The great news is that in 2020, across multiple industry sectors, there was an exponential increase in organizations creating digital or digitally enhanced offerings for internal or external customers through digital transformation. As these organizations improve their maturity and capability in developing and delivering these offerings, they’ll also increase velocity, customer delight, and value realization. On the other side of the coin, organizations that don’t embrace these changes will find themselves at a disadvantage and may not be able to compete.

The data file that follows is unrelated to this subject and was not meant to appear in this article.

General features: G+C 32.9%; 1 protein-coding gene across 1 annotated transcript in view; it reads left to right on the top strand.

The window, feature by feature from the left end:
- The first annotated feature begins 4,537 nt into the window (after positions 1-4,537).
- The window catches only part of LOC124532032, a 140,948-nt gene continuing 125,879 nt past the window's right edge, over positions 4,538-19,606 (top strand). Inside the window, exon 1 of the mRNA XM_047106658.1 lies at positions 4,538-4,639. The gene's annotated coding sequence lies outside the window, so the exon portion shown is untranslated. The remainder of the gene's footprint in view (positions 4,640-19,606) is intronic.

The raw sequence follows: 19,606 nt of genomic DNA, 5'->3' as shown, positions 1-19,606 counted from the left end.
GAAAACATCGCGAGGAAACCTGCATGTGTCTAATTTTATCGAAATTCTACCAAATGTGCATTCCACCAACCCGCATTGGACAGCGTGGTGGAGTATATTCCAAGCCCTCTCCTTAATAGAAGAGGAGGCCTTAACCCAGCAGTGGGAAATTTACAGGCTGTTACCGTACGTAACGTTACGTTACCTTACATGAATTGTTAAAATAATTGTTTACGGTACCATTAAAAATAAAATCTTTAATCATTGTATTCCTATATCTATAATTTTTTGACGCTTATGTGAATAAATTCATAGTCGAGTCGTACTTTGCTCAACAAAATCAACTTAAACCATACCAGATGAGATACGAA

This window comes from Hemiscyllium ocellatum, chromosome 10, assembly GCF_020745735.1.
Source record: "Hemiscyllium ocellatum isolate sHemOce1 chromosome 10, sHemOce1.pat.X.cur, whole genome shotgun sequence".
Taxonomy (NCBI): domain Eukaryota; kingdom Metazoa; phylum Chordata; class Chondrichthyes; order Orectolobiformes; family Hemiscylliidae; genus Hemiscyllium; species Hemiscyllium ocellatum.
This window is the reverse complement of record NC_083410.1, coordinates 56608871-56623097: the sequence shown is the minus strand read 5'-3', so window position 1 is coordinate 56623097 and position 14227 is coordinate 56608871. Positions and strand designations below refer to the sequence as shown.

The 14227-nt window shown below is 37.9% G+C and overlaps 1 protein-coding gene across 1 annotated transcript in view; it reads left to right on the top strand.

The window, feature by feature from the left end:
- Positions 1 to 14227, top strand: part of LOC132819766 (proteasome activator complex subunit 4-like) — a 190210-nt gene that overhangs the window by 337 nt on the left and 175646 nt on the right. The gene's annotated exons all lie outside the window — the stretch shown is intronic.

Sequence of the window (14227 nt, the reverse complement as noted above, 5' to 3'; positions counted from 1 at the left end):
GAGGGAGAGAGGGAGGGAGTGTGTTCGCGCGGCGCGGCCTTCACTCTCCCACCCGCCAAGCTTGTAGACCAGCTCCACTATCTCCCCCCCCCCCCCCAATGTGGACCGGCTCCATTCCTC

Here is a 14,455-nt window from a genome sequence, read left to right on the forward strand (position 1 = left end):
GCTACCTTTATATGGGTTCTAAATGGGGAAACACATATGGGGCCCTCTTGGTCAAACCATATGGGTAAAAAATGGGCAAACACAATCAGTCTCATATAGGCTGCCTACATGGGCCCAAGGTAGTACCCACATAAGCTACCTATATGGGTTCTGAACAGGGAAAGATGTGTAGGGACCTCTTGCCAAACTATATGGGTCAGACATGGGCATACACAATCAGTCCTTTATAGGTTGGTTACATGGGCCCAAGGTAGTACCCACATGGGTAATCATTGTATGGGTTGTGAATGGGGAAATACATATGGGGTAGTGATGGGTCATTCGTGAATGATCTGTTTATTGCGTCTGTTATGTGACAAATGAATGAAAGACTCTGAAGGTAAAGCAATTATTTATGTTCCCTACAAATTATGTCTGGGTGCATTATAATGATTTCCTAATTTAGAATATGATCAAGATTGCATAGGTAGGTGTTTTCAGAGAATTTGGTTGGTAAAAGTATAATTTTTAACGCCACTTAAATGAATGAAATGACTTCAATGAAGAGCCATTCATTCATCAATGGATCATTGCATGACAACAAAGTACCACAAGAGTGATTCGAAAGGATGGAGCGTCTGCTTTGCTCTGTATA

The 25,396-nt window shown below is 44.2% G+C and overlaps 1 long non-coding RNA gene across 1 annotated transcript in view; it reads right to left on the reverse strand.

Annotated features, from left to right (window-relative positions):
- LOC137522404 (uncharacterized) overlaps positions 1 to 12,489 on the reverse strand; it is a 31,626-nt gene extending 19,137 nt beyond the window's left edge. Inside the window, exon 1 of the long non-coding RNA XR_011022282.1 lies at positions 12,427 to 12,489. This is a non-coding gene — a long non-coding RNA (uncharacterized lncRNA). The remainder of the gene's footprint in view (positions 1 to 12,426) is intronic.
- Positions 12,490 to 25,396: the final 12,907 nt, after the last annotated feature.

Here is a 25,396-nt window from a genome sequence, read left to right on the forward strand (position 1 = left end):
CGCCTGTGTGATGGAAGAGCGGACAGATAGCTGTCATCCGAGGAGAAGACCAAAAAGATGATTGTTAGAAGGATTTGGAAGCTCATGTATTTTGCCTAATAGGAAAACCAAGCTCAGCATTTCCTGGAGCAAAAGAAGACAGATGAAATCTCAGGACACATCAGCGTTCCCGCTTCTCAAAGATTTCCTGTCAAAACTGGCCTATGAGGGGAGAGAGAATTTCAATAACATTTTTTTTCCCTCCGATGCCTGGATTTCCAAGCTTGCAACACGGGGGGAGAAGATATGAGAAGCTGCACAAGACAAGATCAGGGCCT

Imagine, if your organization made candles 150 years ago, operational excellence might mean making a more efficient, long burning, or dripless candle – whereas innovation would be the electric lightbulb. If you focused exclusively on making better candles at the dawn of the electric age, you might be out of business sooner than expected. Today if you can’t evolve your organization to rapidly and consistently identify and deliver new customer value propositions and digital offerings, then your organization may soon find itself unable to catch up with the rest of the market. This is, of course, bigger than simply being able to identify new and better products and services. It’s about becoming the kind of organization that can keep evolving, at a much faster pace than has ever been seen in history.